The final drive: Giants defensive end Justin Tuck was confused about the team's decision to play coverage on the Cowboys' final drive instead of trying to pressure Tony Romo into a mistake. "Maybe we needed to be a little more aggressive and play the way we played the previous four drives," Tuck said. And the fact that Romo converted three third-down throws on a 14-play, 64-yard drive that set up the game-winning field goal supports his theory. I'm not sure I agree, though. Pressuring Romo can create problems due to his ability to keep plays alive with his legs. And the conversions were on third downs of 7, 5 and 10 yards, so they weren't exactly letting him get into easy spots. Sometimes, you just get beaten by a better team and/or player. Romo and the Cowboys made the plays. The Giants didn't.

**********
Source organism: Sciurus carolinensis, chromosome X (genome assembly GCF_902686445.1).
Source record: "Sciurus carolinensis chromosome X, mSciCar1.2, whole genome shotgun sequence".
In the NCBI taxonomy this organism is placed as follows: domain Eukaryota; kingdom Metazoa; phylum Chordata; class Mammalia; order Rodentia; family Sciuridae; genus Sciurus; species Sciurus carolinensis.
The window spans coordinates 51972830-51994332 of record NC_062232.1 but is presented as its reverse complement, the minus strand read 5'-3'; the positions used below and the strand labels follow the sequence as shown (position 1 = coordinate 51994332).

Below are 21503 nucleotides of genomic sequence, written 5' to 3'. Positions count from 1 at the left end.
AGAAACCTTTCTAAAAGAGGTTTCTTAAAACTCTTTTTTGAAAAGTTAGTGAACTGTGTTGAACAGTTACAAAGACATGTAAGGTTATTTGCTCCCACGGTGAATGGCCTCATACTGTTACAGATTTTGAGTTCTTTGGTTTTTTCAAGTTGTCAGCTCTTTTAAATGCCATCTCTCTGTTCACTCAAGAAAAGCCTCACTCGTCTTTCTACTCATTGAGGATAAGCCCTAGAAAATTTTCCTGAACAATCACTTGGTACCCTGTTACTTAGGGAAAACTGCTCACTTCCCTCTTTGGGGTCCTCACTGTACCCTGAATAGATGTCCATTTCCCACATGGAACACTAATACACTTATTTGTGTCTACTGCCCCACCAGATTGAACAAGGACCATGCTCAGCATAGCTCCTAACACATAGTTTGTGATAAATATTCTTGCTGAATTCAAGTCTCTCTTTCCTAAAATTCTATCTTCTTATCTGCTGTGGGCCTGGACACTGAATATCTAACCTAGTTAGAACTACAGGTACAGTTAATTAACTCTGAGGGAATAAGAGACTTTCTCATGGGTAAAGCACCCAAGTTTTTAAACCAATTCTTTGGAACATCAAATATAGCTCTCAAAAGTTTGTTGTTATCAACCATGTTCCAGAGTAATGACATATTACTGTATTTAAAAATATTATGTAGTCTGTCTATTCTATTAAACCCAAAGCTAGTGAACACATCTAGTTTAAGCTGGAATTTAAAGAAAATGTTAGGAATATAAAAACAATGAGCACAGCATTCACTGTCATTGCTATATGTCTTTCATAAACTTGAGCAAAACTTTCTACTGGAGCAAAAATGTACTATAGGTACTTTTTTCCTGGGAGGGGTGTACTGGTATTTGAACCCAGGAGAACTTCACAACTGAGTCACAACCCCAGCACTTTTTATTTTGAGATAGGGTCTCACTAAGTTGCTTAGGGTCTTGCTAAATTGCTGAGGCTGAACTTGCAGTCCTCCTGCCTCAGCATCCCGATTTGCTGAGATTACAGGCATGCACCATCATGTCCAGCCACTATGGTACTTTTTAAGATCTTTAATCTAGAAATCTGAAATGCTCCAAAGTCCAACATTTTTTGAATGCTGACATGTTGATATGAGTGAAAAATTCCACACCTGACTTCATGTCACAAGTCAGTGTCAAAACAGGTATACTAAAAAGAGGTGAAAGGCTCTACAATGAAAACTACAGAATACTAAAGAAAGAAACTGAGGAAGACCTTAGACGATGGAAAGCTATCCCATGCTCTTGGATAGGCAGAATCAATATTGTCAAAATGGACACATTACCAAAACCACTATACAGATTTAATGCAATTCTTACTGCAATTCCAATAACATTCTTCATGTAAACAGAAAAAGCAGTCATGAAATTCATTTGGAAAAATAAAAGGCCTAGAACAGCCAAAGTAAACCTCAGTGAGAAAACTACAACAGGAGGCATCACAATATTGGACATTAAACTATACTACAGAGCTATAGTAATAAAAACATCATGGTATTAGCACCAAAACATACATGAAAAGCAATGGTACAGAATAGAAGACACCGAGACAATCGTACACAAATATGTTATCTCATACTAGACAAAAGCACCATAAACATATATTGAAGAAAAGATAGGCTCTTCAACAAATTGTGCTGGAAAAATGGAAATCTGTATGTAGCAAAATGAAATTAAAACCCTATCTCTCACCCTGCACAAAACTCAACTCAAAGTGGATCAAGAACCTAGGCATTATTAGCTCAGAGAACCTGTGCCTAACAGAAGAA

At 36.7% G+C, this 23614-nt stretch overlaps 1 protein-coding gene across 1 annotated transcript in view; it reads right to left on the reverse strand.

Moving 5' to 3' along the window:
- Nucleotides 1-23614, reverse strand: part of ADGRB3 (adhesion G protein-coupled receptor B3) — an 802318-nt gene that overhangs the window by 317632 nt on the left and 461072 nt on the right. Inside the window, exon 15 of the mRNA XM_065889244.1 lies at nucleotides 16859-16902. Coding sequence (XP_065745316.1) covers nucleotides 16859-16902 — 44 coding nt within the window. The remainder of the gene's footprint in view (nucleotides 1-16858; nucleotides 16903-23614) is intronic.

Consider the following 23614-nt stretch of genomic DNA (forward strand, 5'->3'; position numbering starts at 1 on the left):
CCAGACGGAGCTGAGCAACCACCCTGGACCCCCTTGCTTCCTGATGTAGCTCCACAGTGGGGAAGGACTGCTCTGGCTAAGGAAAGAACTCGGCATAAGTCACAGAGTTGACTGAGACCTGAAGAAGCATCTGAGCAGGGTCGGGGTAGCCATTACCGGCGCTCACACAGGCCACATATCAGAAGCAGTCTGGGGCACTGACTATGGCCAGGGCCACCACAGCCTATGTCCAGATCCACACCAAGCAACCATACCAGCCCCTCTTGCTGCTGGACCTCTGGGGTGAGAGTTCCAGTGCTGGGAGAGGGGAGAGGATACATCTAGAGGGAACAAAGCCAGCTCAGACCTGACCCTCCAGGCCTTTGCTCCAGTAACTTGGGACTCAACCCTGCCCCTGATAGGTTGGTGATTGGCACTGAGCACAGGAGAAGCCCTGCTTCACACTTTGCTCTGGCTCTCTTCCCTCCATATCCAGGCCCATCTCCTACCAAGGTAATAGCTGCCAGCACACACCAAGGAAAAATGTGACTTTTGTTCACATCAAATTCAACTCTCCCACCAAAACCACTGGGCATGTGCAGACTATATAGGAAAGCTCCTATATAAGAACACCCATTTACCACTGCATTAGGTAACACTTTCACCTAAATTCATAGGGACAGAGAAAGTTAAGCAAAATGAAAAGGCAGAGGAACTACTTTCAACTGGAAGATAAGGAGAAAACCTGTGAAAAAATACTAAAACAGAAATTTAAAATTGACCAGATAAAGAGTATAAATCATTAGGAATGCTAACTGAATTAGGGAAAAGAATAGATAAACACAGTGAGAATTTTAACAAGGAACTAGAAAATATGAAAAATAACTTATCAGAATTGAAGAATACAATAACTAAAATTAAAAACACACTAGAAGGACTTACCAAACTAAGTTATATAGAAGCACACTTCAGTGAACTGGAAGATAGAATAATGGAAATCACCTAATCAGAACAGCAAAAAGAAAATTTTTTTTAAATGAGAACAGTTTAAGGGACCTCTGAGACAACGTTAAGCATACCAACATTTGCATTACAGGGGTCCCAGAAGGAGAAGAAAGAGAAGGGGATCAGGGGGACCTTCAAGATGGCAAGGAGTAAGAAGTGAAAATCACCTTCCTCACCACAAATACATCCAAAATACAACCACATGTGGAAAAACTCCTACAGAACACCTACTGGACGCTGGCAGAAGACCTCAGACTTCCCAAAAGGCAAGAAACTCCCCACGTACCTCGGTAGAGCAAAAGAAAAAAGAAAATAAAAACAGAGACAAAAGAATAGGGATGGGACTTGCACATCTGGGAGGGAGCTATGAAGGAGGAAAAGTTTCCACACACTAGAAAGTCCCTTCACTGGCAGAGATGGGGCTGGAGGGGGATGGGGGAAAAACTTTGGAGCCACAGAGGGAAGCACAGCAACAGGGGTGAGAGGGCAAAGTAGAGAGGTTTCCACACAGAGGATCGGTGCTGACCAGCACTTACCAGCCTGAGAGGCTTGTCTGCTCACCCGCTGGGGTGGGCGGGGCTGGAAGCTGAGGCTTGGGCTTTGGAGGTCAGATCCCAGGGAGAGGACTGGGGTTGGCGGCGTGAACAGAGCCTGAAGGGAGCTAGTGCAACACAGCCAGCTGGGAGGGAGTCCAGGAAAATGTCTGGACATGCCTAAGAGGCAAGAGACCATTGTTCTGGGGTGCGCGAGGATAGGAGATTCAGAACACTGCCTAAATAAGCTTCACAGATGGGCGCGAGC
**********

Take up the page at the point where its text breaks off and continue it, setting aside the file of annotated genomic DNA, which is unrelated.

The fumble: Giants coach Tom Coughlin made it clear he thought the whistle should have been blown and forward progress ruled before Orlando Scandrick stripped the ball out of Victor Cruz's hands and into the hands of Jeff Heath, who ran it back for the game's first touchdown. "We started off the year knowing full well that the officials were going to blow the whistle this season for every play," Coughlin said. "You hope that the whistle should blow. For them to have a touchdown on a play like that is just unbelievable." Tough spot for the officials, obviously, since what happens if he gets loose and scores a touchdown and you have to bring him back because you ruled forward progress? Surely, the other sideline would have found that unbelievable. Judgment call, but the fact is the whistle hadn't blown and Scandrick made a great play.